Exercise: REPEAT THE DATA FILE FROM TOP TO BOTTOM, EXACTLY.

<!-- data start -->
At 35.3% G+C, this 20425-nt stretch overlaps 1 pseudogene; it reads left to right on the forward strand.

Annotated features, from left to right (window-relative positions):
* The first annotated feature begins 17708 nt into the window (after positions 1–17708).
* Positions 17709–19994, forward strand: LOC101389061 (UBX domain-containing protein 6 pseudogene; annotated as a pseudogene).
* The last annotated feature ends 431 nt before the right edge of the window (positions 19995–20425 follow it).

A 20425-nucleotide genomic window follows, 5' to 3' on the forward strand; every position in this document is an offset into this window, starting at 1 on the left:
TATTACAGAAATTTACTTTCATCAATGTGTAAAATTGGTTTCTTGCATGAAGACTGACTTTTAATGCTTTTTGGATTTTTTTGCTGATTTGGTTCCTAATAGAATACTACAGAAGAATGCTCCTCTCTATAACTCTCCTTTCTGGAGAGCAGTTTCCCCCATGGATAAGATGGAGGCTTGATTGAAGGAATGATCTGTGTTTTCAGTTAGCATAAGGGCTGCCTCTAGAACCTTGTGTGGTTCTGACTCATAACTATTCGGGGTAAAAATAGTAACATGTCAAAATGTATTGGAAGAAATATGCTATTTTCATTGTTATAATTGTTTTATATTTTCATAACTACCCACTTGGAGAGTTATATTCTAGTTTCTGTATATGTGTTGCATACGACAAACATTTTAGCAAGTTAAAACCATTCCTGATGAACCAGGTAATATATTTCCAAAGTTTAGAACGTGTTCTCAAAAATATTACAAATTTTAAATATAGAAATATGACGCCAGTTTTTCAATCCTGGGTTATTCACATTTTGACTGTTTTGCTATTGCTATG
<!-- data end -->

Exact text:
At 35.3% G+C, this 20425-nt stretch overlaps 1 pseudogene; it reads left to right on the forward strand.

Annotated features, from left to right (window-relative positions):
* The first annotated feature begins 17708 nt into the window (after positions 1–17708).
* Positions 17709–19994, forward strand: LOC101389061 (UBX domain-containing protein 6 pseudogene; annotated as a pseudogene).
* The last annotated feature ends 431 nt before the right edge of the window (positions 19995–20425 follow it).

A 20425-nucleotide genomic window follows, 5' to 3' on the forward strand; every position in this document is an offset into this window, starting at 1 on the left:
TATTACAGAAATTTACTTTCATCAATGTGTAAAATTGGTTTCTTGCATGAAGACTGACTTTTAATGCTTTTTGGATTTTTTTGCTGATTTGGTTCCTAATAGAATACTACAGAAGAATGCTCCTCTCTATAACTCTCCTTTCTGGAGAGCAGTTTCCCCCATGGATAAGATGGAGGCTTGATTGAAGGAATGATCTGTGTTTTCAGTTAGCATAAGGGCTGCCTCTAGAACCTTGTGTGGTTCTGACTCATAACTATTCGGGGTAAAAATAGTAACATGTCAAAATGTATTGGAAGAAATATGCTATTTTCATTGTTATAATTGTTTTATATTTTCATAACTACCCACTTGGAGAGTTATATTCTAGTTTCTGTATATGTGTTGCATACGACAAACATTTTAGCAAGTTAAAACCATTCCTGATGAACCAGGTAATATATTTCCAAAGTTTAGAACGTGTTCTCAAAAATATTACAAATTTTAAATATAGAAATATGACGCCAGTTTTTCAATCCTGGGTTATTCACATTTTGACTGTTTTGCTATTGCTATG